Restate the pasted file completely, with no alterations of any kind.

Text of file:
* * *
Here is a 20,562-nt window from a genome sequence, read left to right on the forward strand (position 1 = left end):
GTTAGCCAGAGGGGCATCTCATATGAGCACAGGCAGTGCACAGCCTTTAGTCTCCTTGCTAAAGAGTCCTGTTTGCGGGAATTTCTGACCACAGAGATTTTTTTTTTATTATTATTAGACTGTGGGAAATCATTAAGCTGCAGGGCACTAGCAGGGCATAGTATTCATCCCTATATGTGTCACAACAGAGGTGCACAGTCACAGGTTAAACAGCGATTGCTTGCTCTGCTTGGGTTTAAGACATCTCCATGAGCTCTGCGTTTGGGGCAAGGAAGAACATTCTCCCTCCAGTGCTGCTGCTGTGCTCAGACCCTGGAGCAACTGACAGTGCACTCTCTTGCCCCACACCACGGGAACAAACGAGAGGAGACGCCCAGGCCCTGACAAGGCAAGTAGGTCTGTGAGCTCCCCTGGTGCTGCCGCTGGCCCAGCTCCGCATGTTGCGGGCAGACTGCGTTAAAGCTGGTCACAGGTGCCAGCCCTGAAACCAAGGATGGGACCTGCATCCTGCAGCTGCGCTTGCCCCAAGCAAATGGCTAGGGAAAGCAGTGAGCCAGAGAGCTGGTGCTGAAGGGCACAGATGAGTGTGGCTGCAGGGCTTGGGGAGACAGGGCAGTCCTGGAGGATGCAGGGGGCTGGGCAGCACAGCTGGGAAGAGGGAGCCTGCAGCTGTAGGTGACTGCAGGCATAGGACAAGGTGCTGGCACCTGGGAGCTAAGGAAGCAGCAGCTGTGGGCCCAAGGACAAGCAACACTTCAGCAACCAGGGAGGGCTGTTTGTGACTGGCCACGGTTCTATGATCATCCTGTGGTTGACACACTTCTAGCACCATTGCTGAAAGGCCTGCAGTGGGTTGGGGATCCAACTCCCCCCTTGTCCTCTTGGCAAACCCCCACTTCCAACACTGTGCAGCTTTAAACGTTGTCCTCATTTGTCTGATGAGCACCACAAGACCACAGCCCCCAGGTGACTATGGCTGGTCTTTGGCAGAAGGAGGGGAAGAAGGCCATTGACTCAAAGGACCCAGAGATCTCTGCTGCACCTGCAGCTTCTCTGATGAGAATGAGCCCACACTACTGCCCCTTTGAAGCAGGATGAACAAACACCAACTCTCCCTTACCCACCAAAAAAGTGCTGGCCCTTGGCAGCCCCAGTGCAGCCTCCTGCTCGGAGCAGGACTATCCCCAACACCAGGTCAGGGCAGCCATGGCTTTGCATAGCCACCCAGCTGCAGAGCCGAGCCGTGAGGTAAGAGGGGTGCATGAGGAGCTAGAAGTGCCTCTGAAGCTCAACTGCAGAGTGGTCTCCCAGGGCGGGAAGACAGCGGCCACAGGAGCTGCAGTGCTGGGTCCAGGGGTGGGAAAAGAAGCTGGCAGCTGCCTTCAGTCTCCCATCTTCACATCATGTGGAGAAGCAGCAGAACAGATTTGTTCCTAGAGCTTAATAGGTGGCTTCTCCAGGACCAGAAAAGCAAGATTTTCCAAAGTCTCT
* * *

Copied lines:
Here is a 20,562-nt window from a genome sequence, read left to right on the forward strand (position 1 = left end):
GTTAGCCAGAGGGGCATCTCATATGAGCACAGGCAGTGCACAGCCTTTAGTCTCCTTGCTAAAGAGTCCTGTTTGCGGGAATTTCTGACCACAGAGATTTTTTTTTTATTATTATTAGACTGTGGGAAATCATTAAGCTGCAGGGCACTAGCAGGGCATAGTATTCATCCCTATATGTGTCACAACAGAGGTGCACAGTCACAGGTTAAACAGCGATTGCTTGCTCTGCTTGGGTTTAAGACATCTCCATGAGCTCTGCGTTTGGGGCAAGGAAGAACATTCTCCCTCCAGTGCTGCTGCTGTGCTCAGACCCTGGAGCAACTGACAGTGCACTCTCTTGCCCCACACCACGGGAACAAACGAGAGGAGACGCCCAGGCCCTGACAAGGCAAGTAGGTCTGTGAGCTCCCCTGGTGCTGCCGCTGGCCCAGCTCCGCATGTTGCGGGCAGACTGCGTTAAAGCTGGTCACAGGTGCCAGCCCTGAAACCAAGGATGGGACCTGCATCCTGCAGCTGCGCTTGCCCCAAGCAAATGGCTAGGGAAAGCAGTGAGCCAGAGAGCTGGTGCTGAAGGGCACAGATGAGTGTGGCTGCAGGGCTTGGGGAGACAGGGCAGTCCTGGAGGATGCAGGGGGCTGGGCAGCACAGCTGGGAAGAGGGAGCCTGCAGCTGTAGGTGACTGCAGGCATAGGACAAGGTGCTGGCACCTGGGAGCTAAGGAAGCAGCAGCTGTGGGCCCAAGGACAAGCAACACTTCAGCAACCAGGGAGGGCTGTTTGTGACTGGCCACGGTTCTATGATCATCCTGTGGTTGACACACTTCTAGCACCATTGCTGAAAGGCCTGCAGTGGGTTGGGGATCCAACTCCCCCCTTGTCCTCTTGGCAAACCCCCACTTCCAACACTGTGCAGCTTTAAACGTTGTCCTCATTTGTCTGATGAGCACCACAAGACCACAGCCCCCAGGTGACTATGGCTGGTCTTTGGCAGAAGGAGGGGAAGAAGGCCATTGACTCAAAGGACCCAGAGATCTCTGCTGCACCTGCAGCTTCTCTGATGAGAATGAGCCCACACTACTGCCCCTTTGAAGCAGGATGAACAAACACCAACTCTCCCTTACCCACCAAAAAAGTGCTGGCCCTTGGCAGCCCCAGTGCAGCCTCCTGCTCGGAGCAGGACTATCCCCAACACCAGGTCAGGGCAGCCATGGCTTTGCATAGCCACCCAGCTGCAGAGCCGAGCCGTGAGGTAAGAGGGGTGCATGAGGAGCTAGAAGTGCCTCTGAAGCTCAACTGCAGAGTGGTCTCCCAGGGCGGGAAGACAGCGGCCACAGGAGCTGCAGTGCTGGGTCCAGGGGTGGGAAAAGAAGCTGGCAGCTGCCTTCAGTCTCCCATCTTCACATCATGTGGAGAAGCAGCAGAACAGATTTGTTCCTAGAGCTTAATAGGTGGCTTCTCCAGGACCAGAAAAGCAAGATTTTCCAAAGTCTCT